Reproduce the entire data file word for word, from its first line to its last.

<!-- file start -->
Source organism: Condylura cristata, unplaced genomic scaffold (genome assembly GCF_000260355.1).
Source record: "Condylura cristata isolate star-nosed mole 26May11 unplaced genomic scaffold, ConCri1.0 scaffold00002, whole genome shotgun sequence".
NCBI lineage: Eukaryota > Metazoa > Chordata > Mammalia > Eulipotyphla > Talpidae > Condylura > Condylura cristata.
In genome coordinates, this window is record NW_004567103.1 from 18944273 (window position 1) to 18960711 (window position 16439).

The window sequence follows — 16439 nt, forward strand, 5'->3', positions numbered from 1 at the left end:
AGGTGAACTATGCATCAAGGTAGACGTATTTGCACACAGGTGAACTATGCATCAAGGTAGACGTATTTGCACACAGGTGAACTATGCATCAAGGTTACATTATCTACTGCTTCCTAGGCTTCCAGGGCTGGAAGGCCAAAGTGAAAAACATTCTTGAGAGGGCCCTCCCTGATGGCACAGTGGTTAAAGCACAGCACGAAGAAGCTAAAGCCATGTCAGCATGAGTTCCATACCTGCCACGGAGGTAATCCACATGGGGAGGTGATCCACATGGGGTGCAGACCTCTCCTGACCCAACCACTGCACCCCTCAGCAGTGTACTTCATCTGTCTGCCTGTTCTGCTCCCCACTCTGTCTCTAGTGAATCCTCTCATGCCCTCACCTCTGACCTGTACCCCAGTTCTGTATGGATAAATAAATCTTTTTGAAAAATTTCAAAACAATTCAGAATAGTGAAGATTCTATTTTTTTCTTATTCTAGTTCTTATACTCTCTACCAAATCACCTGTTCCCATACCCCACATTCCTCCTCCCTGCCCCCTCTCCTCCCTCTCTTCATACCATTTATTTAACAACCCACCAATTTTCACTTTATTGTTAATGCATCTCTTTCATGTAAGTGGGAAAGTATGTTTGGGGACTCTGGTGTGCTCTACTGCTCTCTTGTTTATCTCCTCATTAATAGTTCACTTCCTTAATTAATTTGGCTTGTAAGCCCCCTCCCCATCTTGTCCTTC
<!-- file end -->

Source organism: Condylura cristata, unplaced genomic scaffold (genome assembly GCF_000260355.1).
Source record: "Condylura cristata isolate star-nosed mole 26May11 unplaced genomic scaffold, ConCri1.0 scaffold00002, whole genome shotgun sequence".
NCBI lineage: Eukaryota > Metazoa > Chordata > Mammalia > Eulipotyphla > Talpidae > Condylura > Condylura cristata.
In genome coordinates, this window is record NW_004567103.1 from 18944273 (window position 1) to 18960711 (window position 16439).

The window sequence follows — 16439 nt, forward strand, 5'->3', positions numbered from 1 at the left end:
AGGTGAACTATGCATCAAGGTAGACGTATTTGCACACAGGTGAACTATGCATCAAGGTAGACGTATTTGCACACAGGTGAACTATGCATCAAGGTTACATTATCTACTGCTTCCTAGGCTTCCAGGGCTGGAAGGCCAAAGTGAAAAACATTCTTGAGAGGGCCCTCCCTGATGGCACAGTGGTTAAAGCACAGCACGAAGAAGCTAAAGCCATGTCAGCATGAGTTCCATACCTGCCACGGAGGTAATCCACATGGGGAGGTGATCCACATGGGGTGCAGACCTCTCCTGACCCAACCACTGCACCCCTCAGCAGTGTACTTCATCTGTCTGCCTGTTCTGCTCCCCACTCTGTCTCTAGTGAATCCTCTCATGCCCTCACCTCTGACCTGTACCCCAGTTCTGTATGGATAAATAAATCTTTTTGAAAAATTTCAAAACAATTCAGAATAGTGAAGATTCTATTTTTTTCTTATTCTAGTTCTTATACTCTCTACCAAATCACCTGTTCCCATACCCCACATTCCTCCTCCCTGCCCCCTCTCCTCCCTCTCTTCATACCATTTATTTAACAACCCACCAATTTTCACTTTATTGTTAATGCATCTCTTTCATGTAAGTGGGAAAGTATGTTTGGGGACTCTGGTGTGCTCTACTGCTCTCTTGTTTATCTCCTCATTAATAGTTCACTTCCTTAATTAATTTGGCTTGTAAGCCCCCTCCCCATCTTGTCCTTC